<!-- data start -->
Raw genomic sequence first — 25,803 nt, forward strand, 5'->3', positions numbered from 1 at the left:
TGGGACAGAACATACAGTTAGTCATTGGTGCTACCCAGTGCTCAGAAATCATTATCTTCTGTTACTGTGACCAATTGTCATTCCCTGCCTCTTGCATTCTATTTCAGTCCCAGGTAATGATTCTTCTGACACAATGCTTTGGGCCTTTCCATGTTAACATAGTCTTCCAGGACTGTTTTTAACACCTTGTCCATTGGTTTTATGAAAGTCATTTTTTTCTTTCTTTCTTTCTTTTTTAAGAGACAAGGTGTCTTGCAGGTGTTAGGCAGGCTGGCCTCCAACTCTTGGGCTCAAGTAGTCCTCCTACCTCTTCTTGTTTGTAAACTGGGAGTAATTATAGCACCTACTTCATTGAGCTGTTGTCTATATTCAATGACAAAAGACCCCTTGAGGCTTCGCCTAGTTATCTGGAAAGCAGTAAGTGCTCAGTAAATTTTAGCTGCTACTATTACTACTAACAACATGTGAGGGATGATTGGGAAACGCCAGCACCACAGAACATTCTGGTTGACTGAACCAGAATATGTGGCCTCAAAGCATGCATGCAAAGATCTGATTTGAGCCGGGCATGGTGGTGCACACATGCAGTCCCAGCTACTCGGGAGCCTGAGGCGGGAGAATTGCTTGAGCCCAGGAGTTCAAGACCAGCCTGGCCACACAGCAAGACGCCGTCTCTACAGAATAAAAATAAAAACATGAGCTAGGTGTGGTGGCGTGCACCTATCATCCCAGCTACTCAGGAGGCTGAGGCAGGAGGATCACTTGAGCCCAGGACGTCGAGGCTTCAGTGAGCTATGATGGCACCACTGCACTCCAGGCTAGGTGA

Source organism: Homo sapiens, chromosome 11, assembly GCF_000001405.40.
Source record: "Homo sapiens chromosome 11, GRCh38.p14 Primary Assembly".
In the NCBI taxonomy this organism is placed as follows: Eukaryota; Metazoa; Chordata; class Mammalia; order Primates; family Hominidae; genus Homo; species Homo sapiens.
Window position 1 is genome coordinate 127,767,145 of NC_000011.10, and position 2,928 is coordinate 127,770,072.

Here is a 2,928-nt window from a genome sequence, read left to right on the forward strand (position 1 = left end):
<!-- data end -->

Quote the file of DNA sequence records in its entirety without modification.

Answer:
Raw genomic sequence first — 25,803 nt, forward strand, 5'->3', positions numbered from 1 at the left:
TGGGACAGAACATACAGTTAGTCATTGGTGCTACCCAGTGCTCAGAAATCATTATCTTCTGTTACTGTGACCAATTGTCATTCCCTGCCTCTTGCATTCTATTTCAGTCCCAGGTAATGATTCTTCTGACACAATGCTTTGGGCCTTTCCATGTTAACATAGTCTTCCAGGACTGTTTTTAACACCTTGTCCATTGGTTTTATGAAAGTCATTTTTTTCTTTCTTTCTTTCTTTTTTAAGAGACAAGGTGTCTTGCAGGTGTTAGGCAGGCTGGCCTCCAACTCTTGGGCTCAAGTAGTCCTCCTACCTCTTCTTGTTTGTAAACTGGGAGTAATTATAGCACCTACTTCATTGAGCTGTTGTCTATATTCAATGACAAAAGACCCCTTGAGGCTTCGCCTAGTTATCTGGAAAGCAGTAAGTGCTCAGTAAATTTTAGCTGCTACTATTACTACTAACAACATGTGAGGGATGATTGGGAAACGCCAGCACCACAGAACATTCTGGTTGACTGAACCAGAATATGTGGCCTCAAAGCATGCATGCAAAGATCTGATTTGAGCCGGGCATGGTGGTGCACACATGCAGTCCCAGCTACTCGGGAGCCTGAGGCGGGAGAATTGCTTGAGCCCAGGAGTTCAAGACCAGCCTGGCCACACAGCAAGACGCCGTCTCTACAGAATAAAAATAAAAACATGAGCTAGGTGTGGTGGCGTGCACCTATCATCCCAGCTACTCAGGAGGCTGAGGCAGGAGGATCACTTGAGCCCAGGACGTCGAGGCTTCAGTGAGCTATGATGGCACCACTGCACTCCAGGCTAGGTGA

Source organism: Homo sapiens, chromosome 11, assembly GCF_000001405.40.
Source record: "Homo sapiens chromosome 11, GRCh38.p14 Primary Assembly".
In the NCBI taxonomy this organism is placed as follows: Eukaryota; Metazoa; Chordata; class Mammalia; order Primates; family Hominidae; genus Homo; species Homo sapiens.
Window position 1 is genome coordinate 127,767,145 of NC_000011.10, and position 2,928 is coordinate 127,770,072.

Here is a 2,928-nt window from a genome sequence, read left to right on the forward strand (position 1 = left end):